In this second report we analyse the issues we faced with our precedent approach, how the work plan changed, our current progress, and what our goals have become.
We finally decided that, although using CityEngine would allow us to construct a strong and diversified grammar spanning over several centuries, we won’t use it as it might then be hard to extract our work from the software and reuse it as a base for improvements. As such, we explored the different solutions already available online as well as the possibility of building our own parser for the grammar we extract. However, the very few open source parsers for this kind of grammar we found were very complicated and partially complete (some elements were missing from the parser), thus using or trying to simplify them does not seem to be a viable option and might lead to a non negligible waste of time.
Finally we decided to implement our own parser, but as this is very sophisticated and since none of us actually worked on such program before, we quickly realised that a complete CGA (CityEngine grammar) grammar parser would require a significant amount of work and that could be a semester project of its own. Hence we are going to make a simplified version to begin with, that could then be easily upgradable and adapted by us and for future work.
Our current version of this parser starts with one element, representing the whole facade, that consists of four vertices. We then have functions that subdivide this facade into smaller elements (floors horizontally, then individual features vertically), also represented by vertices. Finally each of those small pieces are labeled according to simple rules (e.g. no door on second or third floors, specific window arrangement, …) respecting the time period specific Venetian architectural rules.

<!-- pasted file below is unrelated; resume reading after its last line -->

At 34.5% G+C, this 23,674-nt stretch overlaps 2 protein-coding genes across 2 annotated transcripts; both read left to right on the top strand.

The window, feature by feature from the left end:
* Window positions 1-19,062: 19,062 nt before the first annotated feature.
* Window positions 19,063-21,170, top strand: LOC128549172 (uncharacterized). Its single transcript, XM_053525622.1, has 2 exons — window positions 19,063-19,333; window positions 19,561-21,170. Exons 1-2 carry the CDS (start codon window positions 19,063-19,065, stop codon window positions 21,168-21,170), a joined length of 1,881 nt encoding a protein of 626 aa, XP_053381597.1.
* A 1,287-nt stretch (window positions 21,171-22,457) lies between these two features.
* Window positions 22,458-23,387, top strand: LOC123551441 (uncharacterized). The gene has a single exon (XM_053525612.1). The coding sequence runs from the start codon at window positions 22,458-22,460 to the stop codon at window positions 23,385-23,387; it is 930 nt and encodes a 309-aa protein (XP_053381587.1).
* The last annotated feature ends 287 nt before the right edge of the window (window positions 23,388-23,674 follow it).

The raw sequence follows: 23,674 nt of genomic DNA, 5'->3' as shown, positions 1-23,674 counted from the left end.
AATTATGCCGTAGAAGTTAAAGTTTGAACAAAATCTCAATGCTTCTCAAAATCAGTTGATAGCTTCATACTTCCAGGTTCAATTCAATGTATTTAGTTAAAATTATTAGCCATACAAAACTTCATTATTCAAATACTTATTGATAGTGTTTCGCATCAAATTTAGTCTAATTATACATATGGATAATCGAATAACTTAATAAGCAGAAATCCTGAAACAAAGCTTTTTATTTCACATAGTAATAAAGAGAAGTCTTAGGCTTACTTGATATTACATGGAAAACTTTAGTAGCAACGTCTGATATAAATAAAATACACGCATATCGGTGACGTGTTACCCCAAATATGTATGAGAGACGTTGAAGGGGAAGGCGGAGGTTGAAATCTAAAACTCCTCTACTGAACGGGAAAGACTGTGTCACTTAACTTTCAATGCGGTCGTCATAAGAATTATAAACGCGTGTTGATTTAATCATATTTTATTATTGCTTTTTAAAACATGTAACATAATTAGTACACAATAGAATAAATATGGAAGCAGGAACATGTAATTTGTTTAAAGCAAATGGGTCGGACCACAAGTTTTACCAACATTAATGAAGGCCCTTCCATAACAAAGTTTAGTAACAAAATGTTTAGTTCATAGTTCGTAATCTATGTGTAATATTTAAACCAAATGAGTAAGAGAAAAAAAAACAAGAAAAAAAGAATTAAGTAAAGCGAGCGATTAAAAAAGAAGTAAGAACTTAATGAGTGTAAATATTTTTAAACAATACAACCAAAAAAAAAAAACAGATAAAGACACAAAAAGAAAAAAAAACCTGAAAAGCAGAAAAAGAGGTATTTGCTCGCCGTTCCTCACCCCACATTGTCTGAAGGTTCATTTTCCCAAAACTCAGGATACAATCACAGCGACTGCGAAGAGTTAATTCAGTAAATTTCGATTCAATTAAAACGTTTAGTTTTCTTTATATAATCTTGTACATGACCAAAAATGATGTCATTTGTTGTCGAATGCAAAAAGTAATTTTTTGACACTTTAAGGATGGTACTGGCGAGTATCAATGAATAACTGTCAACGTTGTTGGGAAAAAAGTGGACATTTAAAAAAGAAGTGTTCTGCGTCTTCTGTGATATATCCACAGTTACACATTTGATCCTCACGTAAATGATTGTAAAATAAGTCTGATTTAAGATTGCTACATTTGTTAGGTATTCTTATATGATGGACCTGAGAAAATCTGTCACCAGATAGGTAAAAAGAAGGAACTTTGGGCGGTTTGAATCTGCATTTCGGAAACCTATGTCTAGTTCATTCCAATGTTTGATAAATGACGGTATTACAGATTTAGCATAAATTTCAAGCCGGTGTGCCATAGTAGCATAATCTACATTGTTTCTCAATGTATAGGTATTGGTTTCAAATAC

Meanwhile, for the grammar, we scanned and extracted basic elements (see examples below) from , focusing on the fourteenth century. The next step is to uniformize those such that all related elements have the same size and background, for example we could create vectorial representation of each element, which we link to a specific label. We can apply them as a texture on our facade.
In the near future, we expect to have an operational python software that generates complete simple facades, and from which we obtain a 2D object (Wavefront obj file) that can be rendered using a dedicated software such as Maya or Meshlab. We then expect to develop our grammar alongside this parser to include more complicated elements, such as chimneys or balconies, and more complicated architectural structures and rules, like adjacent houses where there is no clear separation of the facades.
Further work could include additional time periods, for which we would need to extract the specific elements and architectural rules, and finding general rules that might span over several centuries. Obviously this affected our plan and milestones, thus we updated them as you can see in the section below.
In conclusion, our work is in progress and we are confident in having an output that meets our updated goals by the end of the semester.
- Weeks 7, 8 : process grammar and include it as textures – improvements on software
- Weeks 9, 10, 11 : include more complicated grammar (hence more complicated software)
- Week 12 : final additions to the project
- Week 13 : Poster preparation
- Week 14 : Wrap up and final presentation
 Trincanato, Elge Renata. Venezia minore. Verona: CIERRE EDIZIONI, 2008. Print.
Gaspard Zoss, Frédéric Moret, Pierre Sarton